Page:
The album itself is claustrophobic and airless, while Rossiter lives up to the Morrissey comparisons that dogged his entire career. Mixing admissions of guilt and regret (“you said that I should look to the future/I've seen it/I'll stay here”) with sleazy come-ons (“I can bring you solace/on the bureau in my office”), it remains as depression itself: a suffocating comfort that cares not for any other.
That album, too, would enter the top 10, and a gig at the Royal Albert Hall was broadcast live on BBC Radio 1. Nourished by a full orchestra and surrounded by the faded opulence that the album art suggested, it's widely considered the peak of the band's career.
Gene were then let down by Polydor, who denied them more than three weeks of studio time in which to record a follow-up, then failed to promote Revelations upon release. Rossiter put out a press release remarking that 'only when we got to Gretna Green did we realise Polydor had disembarked at Crewe.' The album drew fire from critics who, suddenly sober, wished to quickly move on from the embarrassment Britpop now invoked.
Revelations moves the band's palette from aggression to outright rage, stripping the songs back to their skeletal forms and adding political fury to Rossiter's already bright fire. While the production choices may have stemmed from budgetary constraints, they serve their subjects well. Songs like 'The English Disease', 'As Good As It Gets' and 'You'll Never Walk Again' rail against the malaise surrounding the country at the tail end of the Nineties, while the lyrics approach malevolence “your face is my canvas/a Stanley my brush. 'Angel', however, proved that Rossiter had maintained some empathy from previous offerings.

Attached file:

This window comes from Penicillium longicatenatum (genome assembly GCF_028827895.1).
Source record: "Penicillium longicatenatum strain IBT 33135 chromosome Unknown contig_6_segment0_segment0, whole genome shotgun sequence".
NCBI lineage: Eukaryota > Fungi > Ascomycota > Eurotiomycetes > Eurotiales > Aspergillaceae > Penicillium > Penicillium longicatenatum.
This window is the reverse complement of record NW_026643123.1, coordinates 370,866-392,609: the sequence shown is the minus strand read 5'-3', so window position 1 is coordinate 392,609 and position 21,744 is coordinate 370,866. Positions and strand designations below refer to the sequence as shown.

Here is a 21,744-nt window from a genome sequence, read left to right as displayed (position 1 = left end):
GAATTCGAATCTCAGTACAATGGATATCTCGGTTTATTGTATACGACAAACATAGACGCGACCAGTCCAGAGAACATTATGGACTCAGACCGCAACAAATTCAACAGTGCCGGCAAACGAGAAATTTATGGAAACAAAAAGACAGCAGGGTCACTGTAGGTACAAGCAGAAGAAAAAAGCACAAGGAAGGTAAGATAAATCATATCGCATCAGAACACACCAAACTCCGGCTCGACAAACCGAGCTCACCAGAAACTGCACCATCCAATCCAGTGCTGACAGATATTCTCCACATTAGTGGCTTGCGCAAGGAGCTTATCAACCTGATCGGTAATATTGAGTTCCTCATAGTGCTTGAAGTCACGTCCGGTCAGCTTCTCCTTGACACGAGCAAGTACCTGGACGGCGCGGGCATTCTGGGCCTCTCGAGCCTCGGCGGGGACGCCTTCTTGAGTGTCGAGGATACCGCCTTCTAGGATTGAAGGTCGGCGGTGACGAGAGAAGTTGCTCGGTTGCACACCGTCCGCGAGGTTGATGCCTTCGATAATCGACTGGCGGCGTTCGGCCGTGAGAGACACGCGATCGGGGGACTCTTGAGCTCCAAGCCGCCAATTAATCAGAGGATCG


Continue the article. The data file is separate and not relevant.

Undeterred by finding themselves without a label, Gene self-released their final album, Libertine, in 2001. It peaked at 92 in the album chart and the band's demise was assured long before they officially split in 2004.
Libertine may have been roundly ignored, but it also contains some of the best music the band ever wrote, including their towering achievement, 'Is It Over?.' With mournful piano further isolating the frontman's loneliness, it's a true precursor to Rossiter's excellent solo release of 2012, The Defenstration of St. Martin. Mason adds both jagged post-rock texture and plaintive leads, while James and bassist Kevin Miles find a lurching groove amid the gloom. Both 'A Simple Request' and 'O Lover' should have been celebrated and if released a few years later by Bloc Party, surely would have been. There's a real case to be made that Libertine is Gene's best album, a couple of questionable excursions into dub and reggae aside. The b-sides, demos and live tracks that make up the bonus material are all more than worthwhile, including that Royal Albert Hall concert. For those who own the originals, there is enough here to encourage a repeat purchase. However, their exclusion from their parent records is also understandable.
So far removed from their original release, assigning individual scores for each album is redundant. Suffice to say that there are flaws among the high points, as there are within every album ever made. Mistakes are made as the band struggle to grow and find their place. This is music made by humans, after all. What's left, however, stands proud as a body of work every bit as worthwhile as anything released in the Nineties. The fact that these records are now back in print is enough cause for celebration.
7Aidan Reynolds's Score